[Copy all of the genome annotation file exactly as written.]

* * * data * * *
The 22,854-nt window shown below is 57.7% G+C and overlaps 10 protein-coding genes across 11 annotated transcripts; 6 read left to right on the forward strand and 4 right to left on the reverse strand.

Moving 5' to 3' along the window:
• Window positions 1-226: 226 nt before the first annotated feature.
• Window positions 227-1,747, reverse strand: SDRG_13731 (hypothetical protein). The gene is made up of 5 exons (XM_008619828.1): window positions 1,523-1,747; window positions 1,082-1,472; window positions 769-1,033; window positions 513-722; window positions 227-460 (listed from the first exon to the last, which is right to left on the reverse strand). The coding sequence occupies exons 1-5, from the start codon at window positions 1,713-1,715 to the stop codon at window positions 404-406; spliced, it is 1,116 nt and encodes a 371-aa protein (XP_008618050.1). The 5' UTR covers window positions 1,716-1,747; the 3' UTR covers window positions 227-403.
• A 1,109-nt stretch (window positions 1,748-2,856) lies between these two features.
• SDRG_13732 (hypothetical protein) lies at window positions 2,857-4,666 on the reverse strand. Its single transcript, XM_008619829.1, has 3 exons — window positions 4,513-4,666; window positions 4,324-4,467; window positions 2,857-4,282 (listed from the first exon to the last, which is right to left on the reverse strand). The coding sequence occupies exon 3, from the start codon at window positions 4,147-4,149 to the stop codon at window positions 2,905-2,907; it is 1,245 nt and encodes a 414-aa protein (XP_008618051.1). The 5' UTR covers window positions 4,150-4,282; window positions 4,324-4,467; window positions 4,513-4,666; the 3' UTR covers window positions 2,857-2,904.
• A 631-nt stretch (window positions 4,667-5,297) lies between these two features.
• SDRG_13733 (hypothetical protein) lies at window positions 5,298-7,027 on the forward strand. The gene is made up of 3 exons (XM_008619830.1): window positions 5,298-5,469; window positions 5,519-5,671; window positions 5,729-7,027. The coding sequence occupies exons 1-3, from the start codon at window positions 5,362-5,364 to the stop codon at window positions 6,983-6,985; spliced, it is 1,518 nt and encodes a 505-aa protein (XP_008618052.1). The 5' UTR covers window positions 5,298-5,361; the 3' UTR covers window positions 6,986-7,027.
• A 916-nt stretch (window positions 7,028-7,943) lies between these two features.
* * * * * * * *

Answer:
The 22,854-nt window shown below is 57.7% G+C and overlaps 10 protein-coding genes across 11 annotated transcripts; 6 read left to right on the forward strand and 4 right to left on the reverse strand.

Moving 5' to 3' along the window:
• Window positions 1-226: 226 nt before the first annotated feature.
• Window positions 227-1,747, reverse strand: SDRG_13731 (hypothetical protein). The gene is made up of 5 exons (XM_008619828.1): window positions 1,523-1,747; window positions 1,082-1,472; window positions 769-1,033; window positions 513-722; window positions 227-460 (listed from the first exon to the last, which is right to left on the reverse strand). The coding sequence occupies exons 1-5, from the start codon at window positions 1,713-1,715 to the stop codon at window positions 404-406; spliced, it is 1,116 nt and encodes a 371-aa protein (XP_008618050.1). The 5' UTR covers window positions 1,716-1,747; the 3' UTR covers window positions 227-403.
• A 1,109-nt stretch (window positions 1,748-2,856) lies between these two features.
• SDRG_13732 (hypothetical protein) lies at window positions 2,857-4,666 on the reverse strand. Its single transcript, XM_008619829.1, has 3 exons — window positions 4,513-4,666; window positions 4,324-4,467; window positions 2,857-4,282 (listed from the first exon to the last, which is right to left on the reverse strand). The coding sequence occupies exon 3, from the start codon at window positions 4,147-4,149 to the stop codon at window positions 2,905-2,907; it is 1,245 nt and encodes a 414-aa protein (XP_008618051.1). The 5' UTR covers window positions 4,150-4,282; window positions 4,324-4,467; window positions 4,513-4,666; the 3' UTR covers window positions 2,857-2,904.
• A 631-nt stretch (window positions 4,667-5,297) lies between these two features.
• SDRG_13733 (hypothetical protein) lies at window positions 5,298-7,027 on the forward strand. The gene is made up of 3 exons (XM_008619830.1): window positions 5,298-5,469; window positions 5,519-5,671; window positions 5,729-7,027. The coding sequence occupies exons 1-3, from the start codon at window positions 5,362-5,364 to the stop codon at window positions 6,983-6,985; spliced, it is 1,518 nt and encodes a 505-aa protein (XP_008618052.1). The 5' UTR covers window positions 5,298-5,361; the 3' UTR covers window positions 6,986-7,027.
• A 916-nt stretch (window positions 7,028-7,943) lies between these two features.